Section 1
##### Getting Started with Python Programming

Section 2
##### Introduction to Anaconda

Section 3
##### Data Structure and Conditional Executions

15

Sequence Structures

16

List

17

Tuple

18

Dictionaries in Python

19

Key Value Pairs

20

Different types of operators

21

Mutability

22

Different mutability for different sequence structures

23

String Functions

24

Indexing and slicing

25

Control Flow tools

26

If, Else, Elif

27

The Continue and Break statement

28

While Loop

Section 4
##### Working with Different Functions

29

Built in functions

30

Different functions and their uses

31

Using different functions

32

Built in modules

33

Executing functions using libraries

34

User defined functions

35

Lambda Keyword

36

Map() function

37

Filtering

38

Reduce()

39

Default Parameters

40

Multiple Parameters

41

Local Variables

42

Global Variables

43

List Comprehension

Section 5
##### Expressions and Exceptions

Section 6
##### Introduction to the Data Science Library

**Math Functions in Python**

As you learn more about python, you might decide to create a scientific calculator for a project or anything. For that, along with simple mathematical operations, you will have to evaluate some complex mathematical operations as well, like trigonometric operations, logarithmic operations etc. Forget about the calculator, there can be various situations where you might need these functions. Like a software for civil engineers to calculate various parameters of any structure that they are building, or any aerospace software – where they need various kinds of calculations about satellite trajectory, shuttle trajectory and what not. In a nutshell, the complex mathematical operations are used in various real life programs and software, hence you must know about them.

A Function can be described as a piece of code that may or may not take some value(s) as input, process it, and then finally may or may not return any value as output.

As you can see in the figure above, here input x is given to a function f and it is giving some value f(x) as the output. Although in general programming world, depending upon the purpose of the function, input and output are completely optional. But for a mathematical function, it’s very important to have both.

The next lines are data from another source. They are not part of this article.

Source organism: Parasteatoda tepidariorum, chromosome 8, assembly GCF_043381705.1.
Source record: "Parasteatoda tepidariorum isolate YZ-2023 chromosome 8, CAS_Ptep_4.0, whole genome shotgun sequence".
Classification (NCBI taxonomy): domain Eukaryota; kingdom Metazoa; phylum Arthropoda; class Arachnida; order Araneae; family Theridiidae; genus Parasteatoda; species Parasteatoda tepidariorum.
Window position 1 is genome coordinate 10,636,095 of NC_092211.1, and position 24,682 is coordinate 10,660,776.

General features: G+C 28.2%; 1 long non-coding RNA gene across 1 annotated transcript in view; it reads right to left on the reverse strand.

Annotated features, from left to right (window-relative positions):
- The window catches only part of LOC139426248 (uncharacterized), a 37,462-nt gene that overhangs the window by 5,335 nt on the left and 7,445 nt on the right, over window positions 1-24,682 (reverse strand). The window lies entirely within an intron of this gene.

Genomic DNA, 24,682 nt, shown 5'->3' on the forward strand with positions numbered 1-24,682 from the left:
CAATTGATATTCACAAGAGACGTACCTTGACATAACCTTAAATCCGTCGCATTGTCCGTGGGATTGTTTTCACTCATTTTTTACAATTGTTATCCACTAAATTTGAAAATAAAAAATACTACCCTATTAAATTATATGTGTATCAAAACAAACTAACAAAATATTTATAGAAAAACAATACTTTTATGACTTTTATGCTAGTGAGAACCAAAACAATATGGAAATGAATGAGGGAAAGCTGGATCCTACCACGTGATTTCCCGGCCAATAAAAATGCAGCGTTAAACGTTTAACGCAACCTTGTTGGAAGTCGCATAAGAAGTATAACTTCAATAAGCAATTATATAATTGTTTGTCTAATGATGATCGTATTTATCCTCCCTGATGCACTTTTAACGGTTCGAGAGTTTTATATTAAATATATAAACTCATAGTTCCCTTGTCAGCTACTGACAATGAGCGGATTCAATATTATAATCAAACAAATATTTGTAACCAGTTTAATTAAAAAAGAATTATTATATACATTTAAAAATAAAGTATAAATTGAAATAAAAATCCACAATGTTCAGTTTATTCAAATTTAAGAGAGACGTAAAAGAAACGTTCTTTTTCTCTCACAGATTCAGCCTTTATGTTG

For example, in the trigonometric function sin(x), there must be some value of x in order to calculate and return the answer, and that pretty much establish why mathematical functions have both input and output.

In python, there are two types of pre-defined functions:

• Inbuilt functions: These are the functions which don’t require any other (external) code file (known as, Modules or Library Files). These are a part of the python core and are just built within the Python compiler hence there is no hassle of importing these modules/libraries in our code.

• The second type of functions requires some external files (modules) in order to be used. The process of using these external files in our code is called importing. So all we have to do is import the file into our code and use the functions which are already written in that file.

It’s time to try some of the functions. Let’s begin with power functions.

**Power – pow(x, y)**

Just consider this one as an alternative way to calculate power.

Since this one is an inbuilt function, you don’t need to import any other library files (or modules), hence it’s pretty easy to implement. Since power function will need two numbers (inputs) to perform the operation, i.e. base and exponent, hence we will have to provide two numbers to the function. Go ahead, open the IDLE and write:

>>> pow (3, 2)

Once the python compiler has ensured that all the syntax (the grammar of programming) is correct, it will look for the implementation of the function pow and use it to find 32. So as you might have expected, the output would be 9

**Absolute – abs(x)**

Absolute function, also known as Modulus (not to be confused with Modulo), returns the non-negative value of the argument value. Therefore, absolute value of any non-negative number is the same, while for negative numbers, their positive value is returned.

Example: absolute value of -3 will be 3; absolute value of -8.74 will be 8.74 and so on.

**Sine – sin(x)**

Since we know sine is a trigonometric function, hence it accepts only one value as an argument, i.e. x. Here x should be in radians, so you better not confuse it with a degree. As we mentioned before we won’t be able to use this function directly. If you do, you might get an error, something like this, which will say name sin is not defined. As you can see after math.sin (3.14159) statement, the answer returned was something like 2.653589335273e-6, it might seem a little messy but it is an equivalent representation of 2.653589335273 × 10^-6, or 0.000002653589335273. Because of approximation in the value of π, the answer too just got deviated a little bit from 0, but you can see the value is almost zero. And at the same time, you can see how accurate the results are.